Friday, December 30, 2011

Monopoly and myrrh

Okay, I actually got photos a few days ago (very efficient uploading, parents!), and if I don't post them before New Years their relevance will certainly be devalued. However, I'll keep it short because I have friends and family in town and would rather hang out with them than write in my blog (just as I would prioritize hanging out with all of you, readers, were you to visit me in person! Well, unless I don't know you, in which case it would be on a case by case basis). Suffice is to say, Christmas was fun and basically time spent can be divided into the following categories: food eating and playing board games. Luckily, these are a couple of my favorite things. I will alternate them thusly.


Here we gather around the island at my uncle's house that is perpetually covered in junk foods and sweets otherwise known as the Alter of Gluttony.

Board game:

My cousin gave his friend this strategy game that took about an hour to explain, so once we finally understood it, we played it about 20 times.


Christmas Eve dinner tradition: hibachi. See if you can pick me out on the other side of the smoke.

Board game:

I didn't participate in this train-themed board game that I might eat chex mix by the hand full (which thankfully you can't see in my hands or else I would have no choice but to label this one food).


Semi-annual family reunion at an Italian restaurant that severs Alfredo by the vat. I'm proud of myself for being the only one to turn away from food long enough to notice a picture was being taken.

Board game:
One of several monopoly games played. This was National Parks monopoly of course when Boardwalk becomes Yosemite and hotels transform into ranger stations.

Hope your end-of-Decembers were as merry and bright and board game filled as mine. Here's to good things in 2012!

Wednesday, December 28, 2011

Everything's awesome and nobody's happy

I promised a run-down on my trip to Richmond, VA, and a run-down of my trip to Richmond, VA you shall receive! However, it will not be today because I'm waiting until my parents send me some photos of the occasion (and am actually hoping they will read this very blog post and thus save me an email). In the meantime, I'm updating anyway because no one is at my office right now because who would come into the office the week between Christmas and New Years? Thankfully, unlike last week, they left the heat on for me.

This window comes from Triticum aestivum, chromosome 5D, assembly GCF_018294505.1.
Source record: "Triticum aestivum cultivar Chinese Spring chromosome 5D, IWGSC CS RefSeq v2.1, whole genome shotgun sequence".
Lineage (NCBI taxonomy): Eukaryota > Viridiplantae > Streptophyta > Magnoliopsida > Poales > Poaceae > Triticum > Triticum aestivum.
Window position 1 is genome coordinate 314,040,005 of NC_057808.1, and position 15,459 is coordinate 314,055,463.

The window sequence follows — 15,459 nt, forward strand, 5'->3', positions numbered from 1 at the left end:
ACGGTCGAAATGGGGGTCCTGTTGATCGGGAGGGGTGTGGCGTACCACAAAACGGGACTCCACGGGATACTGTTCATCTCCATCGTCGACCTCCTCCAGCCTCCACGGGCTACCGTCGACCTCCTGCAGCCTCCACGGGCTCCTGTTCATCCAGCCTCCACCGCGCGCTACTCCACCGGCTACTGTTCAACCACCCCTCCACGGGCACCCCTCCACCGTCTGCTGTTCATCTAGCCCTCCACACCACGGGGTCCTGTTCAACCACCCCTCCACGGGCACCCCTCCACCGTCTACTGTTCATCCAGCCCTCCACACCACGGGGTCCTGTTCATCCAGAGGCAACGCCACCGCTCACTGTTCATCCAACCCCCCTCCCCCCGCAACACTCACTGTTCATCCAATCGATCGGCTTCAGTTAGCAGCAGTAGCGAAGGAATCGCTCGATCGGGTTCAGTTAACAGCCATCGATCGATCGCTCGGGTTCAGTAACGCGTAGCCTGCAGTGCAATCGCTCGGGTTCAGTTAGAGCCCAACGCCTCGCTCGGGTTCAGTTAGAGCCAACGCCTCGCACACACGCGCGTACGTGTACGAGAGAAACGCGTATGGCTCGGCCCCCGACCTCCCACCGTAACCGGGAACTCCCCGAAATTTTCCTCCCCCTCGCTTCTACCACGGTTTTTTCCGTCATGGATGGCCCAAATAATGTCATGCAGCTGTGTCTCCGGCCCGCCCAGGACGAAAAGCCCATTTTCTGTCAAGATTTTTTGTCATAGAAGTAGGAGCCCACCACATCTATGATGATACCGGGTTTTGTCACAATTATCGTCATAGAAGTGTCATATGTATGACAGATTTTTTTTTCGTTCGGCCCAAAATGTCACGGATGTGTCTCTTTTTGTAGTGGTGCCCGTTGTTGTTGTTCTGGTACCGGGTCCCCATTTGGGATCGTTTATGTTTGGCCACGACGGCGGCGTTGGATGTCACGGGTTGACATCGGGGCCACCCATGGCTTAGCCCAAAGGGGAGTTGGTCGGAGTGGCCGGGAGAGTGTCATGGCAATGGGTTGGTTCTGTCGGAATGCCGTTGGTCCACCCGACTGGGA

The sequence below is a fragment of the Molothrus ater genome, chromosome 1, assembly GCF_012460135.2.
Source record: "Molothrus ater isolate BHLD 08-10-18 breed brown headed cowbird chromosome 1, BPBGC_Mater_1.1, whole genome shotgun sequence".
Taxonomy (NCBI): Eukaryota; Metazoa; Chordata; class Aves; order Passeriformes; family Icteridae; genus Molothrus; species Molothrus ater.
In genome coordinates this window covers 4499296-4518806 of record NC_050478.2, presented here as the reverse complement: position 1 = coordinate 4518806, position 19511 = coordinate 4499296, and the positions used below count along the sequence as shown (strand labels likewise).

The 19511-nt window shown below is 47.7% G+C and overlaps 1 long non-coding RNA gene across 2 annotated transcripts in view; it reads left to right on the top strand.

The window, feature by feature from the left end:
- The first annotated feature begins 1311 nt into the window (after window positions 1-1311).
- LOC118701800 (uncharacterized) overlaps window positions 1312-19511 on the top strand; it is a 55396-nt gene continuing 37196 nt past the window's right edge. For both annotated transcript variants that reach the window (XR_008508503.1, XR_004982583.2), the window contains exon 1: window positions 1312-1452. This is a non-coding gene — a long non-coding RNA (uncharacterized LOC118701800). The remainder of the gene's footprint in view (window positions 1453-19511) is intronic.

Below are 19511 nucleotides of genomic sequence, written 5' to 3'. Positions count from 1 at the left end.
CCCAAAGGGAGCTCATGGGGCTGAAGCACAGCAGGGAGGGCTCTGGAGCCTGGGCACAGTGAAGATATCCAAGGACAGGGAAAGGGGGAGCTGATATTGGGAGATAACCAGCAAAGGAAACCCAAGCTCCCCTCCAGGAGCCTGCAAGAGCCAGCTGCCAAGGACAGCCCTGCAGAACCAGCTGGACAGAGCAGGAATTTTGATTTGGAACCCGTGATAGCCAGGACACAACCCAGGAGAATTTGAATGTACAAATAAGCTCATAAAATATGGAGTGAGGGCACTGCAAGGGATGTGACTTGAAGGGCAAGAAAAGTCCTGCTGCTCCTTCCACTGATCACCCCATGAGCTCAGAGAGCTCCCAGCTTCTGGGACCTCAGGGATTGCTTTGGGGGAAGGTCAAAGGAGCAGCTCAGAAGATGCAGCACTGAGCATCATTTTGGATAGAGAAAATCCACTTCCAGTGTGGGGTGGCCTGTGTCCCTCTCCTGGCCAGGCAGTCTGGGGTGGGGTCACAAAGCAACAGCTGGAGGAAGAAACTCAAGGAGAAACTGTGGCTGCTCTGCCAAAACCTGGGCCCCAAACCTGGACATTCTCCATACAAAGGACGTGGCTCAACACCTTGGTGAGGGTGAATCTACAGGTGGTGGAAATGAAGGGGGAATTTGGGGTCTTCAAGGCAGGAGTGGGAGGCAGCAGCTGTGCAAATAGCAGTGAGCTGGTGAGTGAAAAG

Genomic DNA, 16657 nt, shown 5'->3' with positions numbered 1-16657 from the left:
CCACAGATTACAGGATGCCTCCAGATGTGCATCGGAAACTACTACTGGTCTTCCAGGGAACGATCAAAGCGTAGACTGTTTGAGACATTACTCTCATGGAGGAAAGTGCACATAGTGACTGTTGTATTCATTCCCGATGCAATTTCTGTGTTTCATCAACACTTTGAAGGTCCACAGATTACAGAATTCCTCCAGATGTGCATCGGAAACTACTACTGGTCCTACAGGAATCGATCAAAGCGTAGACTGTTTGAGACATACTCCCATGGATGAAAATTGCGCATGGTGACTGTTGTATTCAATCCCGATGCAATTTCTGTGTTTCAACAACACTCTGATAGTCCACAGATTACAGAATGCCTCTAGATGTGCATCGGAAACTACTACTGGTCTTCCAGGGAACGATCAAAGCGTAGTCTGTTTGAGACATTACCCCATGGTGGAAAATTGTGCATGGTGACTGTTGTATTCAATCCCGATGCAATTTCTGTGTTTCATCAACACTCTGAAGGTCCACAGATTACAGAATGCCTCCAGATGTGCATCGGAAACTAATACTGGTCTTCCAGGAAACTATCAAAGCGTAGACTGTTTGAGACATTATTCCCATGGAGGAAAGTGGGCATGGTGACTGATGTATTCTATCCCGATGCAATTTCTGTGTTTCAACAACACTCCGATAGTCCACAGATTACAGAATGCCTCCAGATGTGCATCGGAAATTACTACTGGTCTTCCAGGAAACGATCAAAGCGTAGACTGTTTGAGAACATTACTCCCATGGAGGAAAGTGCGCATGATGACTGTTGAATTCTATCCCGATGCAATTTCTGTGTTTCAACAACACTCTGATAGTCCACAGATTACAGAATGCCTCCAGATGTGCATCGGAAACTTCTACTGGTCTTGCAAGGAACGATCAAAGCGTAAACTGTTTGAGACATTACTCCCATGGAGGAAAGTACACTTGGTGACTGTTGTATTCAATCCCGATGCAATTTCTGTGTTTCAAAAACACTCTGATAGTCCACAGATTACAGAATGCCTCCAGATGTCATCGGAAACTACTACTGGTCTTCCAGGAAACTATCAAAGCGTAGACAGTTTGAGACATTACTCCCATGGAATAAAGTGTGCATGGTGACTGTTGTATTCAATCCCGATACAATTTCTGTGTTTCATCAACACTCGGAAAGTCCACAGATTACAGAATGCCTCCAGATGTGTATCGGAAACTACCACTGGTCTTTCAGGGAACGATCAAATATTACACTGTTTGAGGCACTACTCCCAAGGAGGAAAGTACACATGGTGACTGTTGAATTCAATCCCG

At any rate, the topic I'm choosing to write about while slowly amping up the anticipation for stunning photographs of a Richmond Christmas (seriously, I haven't technically seen them yet, but I'm expecting photographic fireworks), which is only tangentially related to my trip, is air travel. I'll try to make it more interesting than it sounds.

My flight yesterday was supposed to be leave a little before 1 and get in at 2 (actual air time is about 45 minutes, but they have to account for 30 minutes of taxiing and being delayed apparently). Anyway, we were on the plane exactly on time and even pulled away from the gate a little early, so I was both surprised and optimistic to think that both legs of my trip would be perfectly on schedule. Of course, that was not to be due to a storm coming through New York that caused traffic to back up in La Guardia. We were told that we would be sitting on the runway until 2 to see if the airport in New York would let us land, and if not, we would go back to the terminal and deplane. The reaction to this was a plane full of pissed off people. I can't help but think part of this reaction was a result of the usual post-holiday crankiness felt particularly by those who see their families once a year for a reason and are all too happy to finally get to head for home after an uncomfortable weekend. But from my perspective, the protesting seemed a little much.

One woman in a plaid coat kept flagging down the flight attendant to ask more questions about the delay. Plaid coat had recently gotten off the phone with her friend/family/therapist in New York who had told her that it wasn't yet raining there. She preceded to tell the flight attendant this and that she really didn't understand why weren't leaving now so as to get ahead of the storm, as if her phone contact's weather observations would really supersede the ruling of the air traffic controller. To her credit the flight attendant just nodded and smiled and, apparently, brought this woman's concern to the pilot, who then explained in detail on the loud speaker how airports work and how air traffic might be affected by an approaching storm even if it could not yet be noted by laymen on the ground. Plaid coat then spent the rest of the grounded hour on the phone with various people talking about her anger for all of the following: La Guardia, the Richmond airport, the city of Richmond, airplanes, and stupid people. I thought it was nice of them to let us turn our phones on to contact people and let them know we would be late, but overall, I think the waiting would have been a lot easier if at some point they had made up a need for people to turn off all electronic devices again. Although, had they, I would have missed the plaintive whines of the young woman behind me asking whoever she was talking to "why do these things always happen to me?"